Whether the protectionist US trade measures will be implemented remains uncertain and this will compel importers to reduce their merchandise orders from Thailand in the first half of 2017, he says.
    "While risks of a drop in Thai merchandise exports in both 2016 and 2017 still loom, that contraction will be smaller than Thailand's exports to the fast-growing CLMV (Cambodia, Laos, Myanmar Vietnam) countries, which will provide a buffer," Mr Amornthep says.

    Thailand's outbound shipments have shrunk since 2013 and its picture in 2016 remained fragile, moving back and forth between growth and contraction territory.

    Exports bounced back strongly in November to 10.2% growth after falling 4.2% year-on-year in October and against growth of 3.4% and 6.5% in September and August, respectively, according to the Commerce Ministry. For the first 11 months of 2016, exports totalled $197 billion (7.05 trillion baht), down marginally by 0.05% year-on-year, with imports shrinking 5.1% to $177 billion. The trade surplus for the period totalled $19.7 billion.

    With November's surprise growth in exports, the Commerce Ministry is more upbeat that exports for 2016 will stay in positive territory or in a range of -0.1% to +0.2%.

    "We're also worried about private investment, which has been tepid over the past three years, as poor confidence both domestically and globally could have made it fall further in the fourth quarter of 2016 and also in 2017," Mr Amornthep says.
    He says prolonged low private investment has caused structural issues in the manufacturing sector such as excessive production capacity, lack of labour development and low innovation, which could weaken the country's competitiveness in the long term.

    As external risks loom large in 2017, CIMBT's research house has revised down its forecast for Thailand's economic growth by 0.3 percentage points to 3.2% in 2017, marginally below 3.3% forecast for 2016.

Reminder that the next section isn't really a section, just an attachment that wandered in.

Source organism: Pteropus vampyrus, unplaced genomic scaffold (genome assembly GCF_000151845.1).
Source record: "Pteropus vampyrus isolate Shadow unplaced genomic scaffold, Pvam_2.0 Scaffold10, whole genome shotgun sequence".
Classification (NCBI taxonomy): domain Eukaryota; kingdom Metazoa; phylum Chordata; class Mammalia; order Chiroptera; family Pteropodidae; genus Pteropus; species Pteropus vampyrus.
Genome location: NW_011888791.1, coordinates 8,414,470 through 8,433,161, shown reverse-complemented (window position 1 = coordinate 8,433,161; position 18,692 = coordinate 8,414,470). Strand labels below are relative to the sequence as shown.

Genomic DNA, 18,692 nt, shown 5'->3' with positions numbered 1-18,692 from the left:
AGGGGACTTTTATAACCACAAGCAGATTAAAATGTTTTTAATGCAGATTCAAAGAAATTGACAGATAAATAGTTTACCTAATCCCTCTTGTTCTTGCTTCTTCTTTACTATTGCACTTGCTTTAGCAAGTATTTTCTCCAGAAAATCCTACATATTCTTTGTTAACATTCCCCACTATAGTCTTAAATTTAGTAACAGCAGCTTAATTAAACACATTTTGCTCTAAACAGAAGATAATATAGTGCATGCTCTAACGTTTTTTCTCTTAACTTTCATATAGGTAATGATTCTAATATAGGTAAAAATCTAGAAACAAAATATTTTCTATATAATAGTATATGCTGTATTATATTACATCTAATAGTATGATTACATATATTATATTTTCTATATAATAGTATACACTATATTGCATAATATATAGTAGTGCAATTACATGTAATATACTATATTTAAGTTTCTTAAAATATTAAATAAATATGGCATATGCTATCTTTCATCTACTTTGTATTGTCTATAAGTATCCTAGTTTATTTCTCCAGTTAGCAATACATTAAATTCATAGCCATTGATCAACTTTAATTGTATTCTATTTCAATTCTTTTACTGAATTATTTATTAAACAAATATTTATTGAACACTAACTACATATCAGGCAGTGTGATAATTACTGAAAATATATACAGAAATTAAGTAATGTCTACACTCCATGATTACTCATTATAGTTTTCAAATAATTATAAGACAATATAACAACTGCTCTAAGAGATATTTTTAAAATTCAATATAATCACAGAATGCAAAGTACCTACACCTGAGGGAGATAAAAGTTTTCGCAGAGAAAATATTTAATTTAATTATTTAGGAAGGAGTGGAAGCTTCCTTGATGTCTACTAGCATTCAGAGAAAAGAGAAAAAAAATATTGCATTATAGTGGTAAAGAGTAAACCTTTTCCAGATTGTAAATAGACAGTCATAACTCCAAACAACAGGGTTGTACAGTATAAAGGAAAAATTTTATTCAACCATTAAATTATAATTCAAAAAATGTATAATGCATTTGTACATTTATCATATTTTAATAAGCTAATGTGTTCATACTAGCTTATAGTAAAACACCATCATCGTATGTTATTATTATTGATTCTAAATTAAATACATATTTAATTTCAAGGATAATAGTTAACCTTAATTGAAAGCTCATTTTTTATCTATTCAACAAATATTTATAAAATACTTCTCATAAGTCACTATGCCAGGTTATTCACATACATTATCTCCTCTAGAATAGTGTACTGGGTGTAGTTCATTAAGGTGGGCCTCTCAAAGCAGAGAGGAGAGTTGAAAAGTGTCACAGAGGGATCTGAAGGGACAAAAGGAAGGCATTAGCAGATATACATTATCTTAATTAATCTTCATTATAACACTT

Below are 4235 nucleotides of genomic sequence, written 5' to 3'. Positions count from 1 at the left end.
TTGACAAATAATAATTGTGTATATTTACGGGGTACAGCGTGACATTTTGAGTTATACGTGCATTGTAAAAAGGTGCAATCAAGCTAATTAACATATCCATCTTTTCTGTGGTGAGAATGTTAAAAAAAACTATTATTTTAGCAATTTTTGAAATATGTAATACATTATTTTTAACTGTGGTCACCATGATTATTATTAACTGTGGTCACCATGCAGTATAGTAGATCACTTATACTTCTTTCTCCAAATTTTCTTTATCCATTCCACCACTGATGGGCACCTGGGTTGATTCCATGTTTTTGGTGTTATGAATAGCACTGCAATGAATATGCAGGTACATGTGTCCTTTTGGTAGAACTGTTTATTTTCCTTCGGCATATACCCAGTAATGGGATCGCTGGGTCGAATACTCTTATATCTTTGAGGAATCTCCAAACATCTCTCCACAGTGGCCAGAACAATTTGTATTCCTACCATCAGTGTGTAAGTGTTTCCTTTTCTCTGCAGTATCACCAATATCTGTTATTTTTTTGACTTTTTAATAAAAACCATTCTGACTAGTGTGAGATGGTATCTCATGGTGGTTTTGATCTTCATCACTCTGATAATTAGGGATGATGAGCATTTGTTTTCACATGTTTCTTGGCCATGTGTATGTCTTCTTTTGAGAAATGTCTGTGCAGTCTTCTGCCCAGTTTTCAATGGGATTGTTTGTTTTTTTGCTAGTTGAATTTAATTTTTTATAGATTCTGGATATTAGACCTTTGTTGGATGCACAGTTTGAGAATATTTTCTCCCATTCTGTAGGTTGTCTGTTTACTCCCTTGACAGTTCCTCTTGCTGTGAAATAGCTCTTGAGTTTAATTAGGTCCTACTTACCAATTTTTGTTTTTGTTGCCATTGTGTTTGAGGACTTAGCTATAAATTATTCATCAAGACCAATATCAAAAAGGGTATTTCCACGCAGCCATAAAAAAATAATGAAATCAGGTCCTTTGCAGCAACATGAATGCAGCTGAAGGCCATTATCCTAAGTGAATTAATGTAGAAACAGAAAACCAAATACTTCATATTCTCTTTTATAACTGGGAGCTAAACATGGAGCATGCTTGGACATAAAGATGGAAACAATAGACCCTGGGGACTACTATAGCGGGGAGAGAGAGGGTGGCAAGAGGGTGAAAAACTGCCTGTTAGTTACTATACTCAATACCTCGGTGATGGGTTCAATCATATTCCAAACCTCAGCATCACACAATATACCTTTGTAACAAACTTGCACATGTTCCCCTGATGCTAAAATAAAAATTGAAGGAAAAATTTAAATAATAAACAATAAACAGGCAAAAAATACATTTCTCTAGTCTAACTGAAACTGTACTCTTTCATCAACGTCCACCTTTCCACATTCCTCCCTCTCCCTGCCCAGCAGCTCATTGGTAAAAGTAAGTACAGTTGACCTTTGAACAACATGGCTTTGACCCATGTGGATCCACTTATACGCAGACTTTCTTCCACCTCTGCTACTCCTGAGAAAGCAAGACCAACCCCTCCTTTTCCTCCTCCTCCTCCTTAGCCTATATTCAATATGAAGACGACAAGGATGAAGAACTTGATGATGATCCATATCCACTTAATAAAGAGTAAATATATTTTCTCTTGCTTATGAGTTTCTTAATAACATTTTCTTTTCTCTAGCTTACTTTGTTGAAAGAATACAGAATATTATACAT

Southeast Asia's second-largest economy surprisingly expanded at an annual rate of 3.2% in the first quarter and 3.5% in the second quarter before slowing down to 3.2% in the third quarter. Economists and policymakers voiced some concerns about the economic growth in the final quarter of 2016 due to sagging domestic consumption and the impacts from the government's crackdown on illegal tour operators.

    Mr Amornthep was pessimistic that exports of Thai goods would shrink by 1.2% in 2016 and 0.6% in 2017, marking a fifth-straight year of export contraction if the forecast holds.
    "We expected the Thai economic recovery in 2017 would be more broad-based, instead of relying largely on government spending, like in 2016," says Sarun Sunansathaporn, an economist at the Bank of Ayudhya (BAY) research department.

    On the domestic front, private consumption, for which growth was strong in 2016 due mainly to a flurry of short-term government stimulus measures, is expected to improve in 2017 as farm income is gaining momentum.

    Mr Sarun says an increase in the minimum wage, improvements in farm income, the end of instalment repayment of car buyers under the first car scheme, a new personal income tax structure and improvements in household debt will be positive factors supporting private consumption in 2017.

    Public spending and investment are also expected to remain solid in 2017, especially from the government's big-ticket infrastructure projects, he says.